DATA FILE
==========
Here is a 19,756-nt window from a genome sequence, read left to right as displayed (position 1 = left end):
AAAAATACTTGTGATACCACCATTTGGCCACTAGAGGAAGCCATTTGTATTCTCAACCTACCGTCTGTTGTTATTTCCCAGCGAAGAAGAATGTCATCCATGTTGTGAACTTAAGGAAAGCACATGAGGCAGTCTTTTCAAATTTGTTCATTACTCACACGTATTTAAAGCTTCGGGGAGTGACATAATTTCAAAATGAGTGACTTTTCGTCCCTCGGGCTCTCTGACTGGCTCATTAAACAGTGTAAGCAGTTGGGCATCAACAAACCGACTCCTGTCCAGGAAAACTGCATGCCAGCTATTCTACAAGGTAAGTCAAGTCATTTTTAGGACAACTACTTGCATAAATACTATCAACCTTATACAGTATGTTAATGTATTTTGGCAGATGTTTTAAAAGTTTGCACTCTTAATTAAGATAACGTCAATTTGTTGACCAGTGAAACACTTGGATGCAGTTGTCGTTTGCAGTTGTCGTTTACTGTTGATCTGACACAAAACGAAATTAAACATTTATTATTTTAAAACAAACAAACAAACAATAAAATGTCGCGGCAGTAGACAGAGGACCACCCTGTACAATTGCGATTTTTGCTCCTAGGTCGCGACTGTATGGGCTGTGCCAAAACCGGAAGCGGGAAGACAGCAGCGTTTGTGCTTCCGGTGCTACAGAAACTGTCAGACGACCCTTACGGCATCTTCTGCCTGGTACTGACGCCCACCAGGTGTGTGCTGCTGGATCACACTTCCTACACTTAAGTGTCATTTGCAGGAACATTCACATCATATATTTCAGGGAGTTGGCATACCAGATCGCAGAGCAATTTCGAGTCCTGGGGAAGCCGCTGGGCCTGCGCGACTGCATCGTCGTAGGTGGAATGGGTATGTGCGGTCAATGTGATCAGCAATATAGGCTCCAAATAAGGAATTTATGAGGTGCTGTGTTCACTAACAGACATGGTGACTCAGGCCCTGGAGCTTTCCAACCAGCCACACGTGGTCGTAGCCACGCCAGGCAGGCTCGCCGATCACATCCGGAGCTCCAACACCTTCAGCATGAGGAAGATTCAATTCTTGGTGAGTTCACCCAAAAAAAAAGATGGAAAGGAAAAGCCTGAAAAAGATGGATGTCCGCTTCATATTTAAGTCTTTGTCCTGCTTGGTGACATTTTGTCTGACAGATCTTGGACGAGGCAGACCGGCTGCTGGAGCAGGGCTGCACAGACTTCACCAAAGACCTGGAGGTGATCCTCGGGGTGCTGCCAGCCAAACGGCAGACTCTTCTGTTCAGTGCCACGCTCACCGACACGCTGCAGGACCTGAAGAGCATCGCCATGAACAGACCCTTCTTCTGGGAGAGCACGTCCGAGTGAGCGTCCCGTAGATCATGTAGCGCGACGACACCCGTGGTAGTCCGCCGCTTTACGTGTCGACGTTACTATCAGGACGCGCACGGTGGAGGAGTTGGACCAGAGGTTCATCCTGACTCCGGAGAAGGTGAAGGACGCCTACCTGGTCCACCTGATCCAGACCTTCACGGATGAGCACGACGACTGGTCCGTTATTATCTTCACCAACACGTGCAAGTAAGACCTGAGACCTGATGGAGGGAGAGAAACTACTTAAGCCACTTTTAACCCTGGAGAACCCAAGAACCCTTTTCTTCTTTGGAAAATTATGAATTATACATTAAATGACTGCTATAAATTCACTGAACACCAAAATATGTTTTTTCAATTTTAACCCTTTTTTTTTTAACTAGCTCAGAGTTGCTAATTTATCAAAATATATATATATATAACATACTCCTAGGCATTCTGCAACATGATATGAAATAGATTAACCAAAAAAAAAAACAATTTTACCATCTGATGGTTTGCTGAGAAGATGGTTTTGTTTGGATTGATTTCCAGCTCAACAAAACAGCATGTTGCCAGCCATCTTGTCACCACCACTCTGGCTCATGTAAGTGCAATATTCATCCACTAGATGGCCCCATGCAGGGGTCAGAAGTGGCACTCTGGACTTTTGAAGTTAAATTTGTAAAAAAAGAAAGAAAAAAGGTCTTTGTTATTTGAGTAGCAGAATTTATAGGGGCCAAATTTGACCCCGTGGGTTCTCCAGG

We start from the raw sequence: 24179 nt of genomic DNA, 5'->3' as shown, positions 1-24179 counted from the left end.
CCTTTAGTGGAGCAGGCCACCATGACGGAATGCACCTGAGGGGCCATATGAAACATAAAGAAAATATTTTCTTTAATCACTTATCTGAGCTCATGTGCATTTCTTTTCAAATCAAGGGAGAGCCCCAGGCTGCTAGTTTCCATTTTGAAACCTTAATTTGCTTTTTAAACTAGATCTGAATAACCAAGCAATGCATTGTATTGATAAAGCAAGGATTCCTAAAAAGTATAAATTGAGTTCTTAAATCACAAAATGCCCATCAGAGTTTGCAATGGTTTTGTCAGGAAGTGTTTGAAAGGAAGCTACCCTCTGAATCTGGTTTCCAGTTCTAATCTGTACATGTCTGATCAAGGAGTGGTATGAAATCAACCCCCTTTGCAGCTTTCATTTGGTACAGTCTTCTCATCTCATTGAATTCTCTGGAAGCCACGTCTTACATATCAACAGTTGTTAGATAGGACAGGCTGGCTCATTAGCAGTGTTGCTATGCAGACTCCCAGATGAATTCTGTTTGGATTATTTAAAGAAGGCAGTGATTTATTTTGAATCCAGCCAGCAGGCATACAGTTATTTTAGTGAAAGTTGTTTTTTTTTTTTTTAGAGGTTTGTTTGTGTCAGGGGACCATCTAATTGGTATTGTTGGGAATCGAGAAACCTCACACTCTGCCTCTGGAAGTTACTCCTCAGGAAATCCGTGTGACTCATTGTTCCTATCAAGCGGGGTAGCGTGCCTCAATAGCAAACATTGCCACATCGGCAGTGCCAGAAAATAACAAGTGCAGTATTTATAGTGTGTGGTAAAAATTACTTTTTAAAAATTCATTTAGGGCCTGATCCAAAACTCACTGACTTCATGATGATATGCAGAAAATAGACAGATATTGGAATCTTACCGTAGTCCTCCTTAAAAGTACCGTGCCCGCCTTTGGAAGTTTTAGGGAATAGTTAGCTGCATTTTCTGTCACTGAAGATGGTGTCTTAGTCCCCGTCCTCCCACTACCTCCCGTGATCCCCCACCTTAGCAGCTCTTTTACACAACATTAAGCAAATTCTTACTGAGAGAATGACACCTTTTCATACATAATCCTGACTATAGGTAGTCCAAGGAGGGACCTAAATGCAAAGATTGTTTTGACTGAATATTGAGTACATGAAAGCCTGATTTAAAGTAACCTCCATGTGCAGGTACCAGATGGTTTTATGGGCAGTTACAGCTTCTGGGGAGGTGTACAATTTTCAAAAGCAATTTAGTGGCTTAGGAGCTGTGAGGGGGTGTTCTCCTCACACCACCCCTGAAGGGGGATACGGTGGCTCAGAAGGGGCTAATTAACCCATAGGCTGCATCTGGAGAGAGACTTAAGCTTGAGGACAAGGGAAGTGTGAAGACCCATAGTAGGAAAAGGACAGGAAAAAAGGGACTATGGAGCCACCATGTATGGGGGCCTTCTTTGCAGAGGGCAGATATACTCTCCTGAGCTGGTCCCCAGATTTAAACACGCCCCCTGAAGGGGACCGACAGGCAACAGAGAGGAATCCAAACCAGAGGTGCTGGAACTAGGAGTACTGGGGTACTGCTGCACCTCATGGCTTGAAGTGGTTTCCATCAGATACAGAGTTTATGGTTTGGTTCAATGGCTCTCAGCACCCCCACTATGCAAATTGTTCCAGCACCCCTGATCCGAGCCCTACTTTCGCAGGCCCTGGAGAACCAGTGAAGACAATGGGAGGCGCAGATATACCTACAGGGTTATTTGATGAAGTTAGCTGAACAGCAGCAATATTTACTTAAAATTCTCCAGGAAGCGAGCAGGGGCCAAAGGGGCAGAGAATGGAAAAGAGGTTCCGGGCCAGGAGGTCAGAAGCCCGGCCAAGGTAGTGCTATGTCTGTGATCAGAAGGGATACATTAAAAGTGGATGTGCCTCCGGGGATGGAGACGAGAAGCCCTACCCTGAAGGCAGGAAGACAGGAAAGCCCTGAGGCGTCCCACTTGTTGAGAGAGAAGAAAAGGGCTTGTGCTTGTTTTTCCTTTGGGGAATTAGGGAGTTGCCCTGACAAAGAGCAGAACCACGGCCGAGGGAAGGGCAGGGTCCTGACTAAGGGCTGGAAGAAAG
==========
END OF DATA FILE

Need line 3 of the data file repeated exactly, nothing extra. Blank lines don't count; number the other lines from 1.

We start from the raw sequence: 24179 nt of genomic DNA, 5'->3' as shown, positions 1-24179 counted from the left end.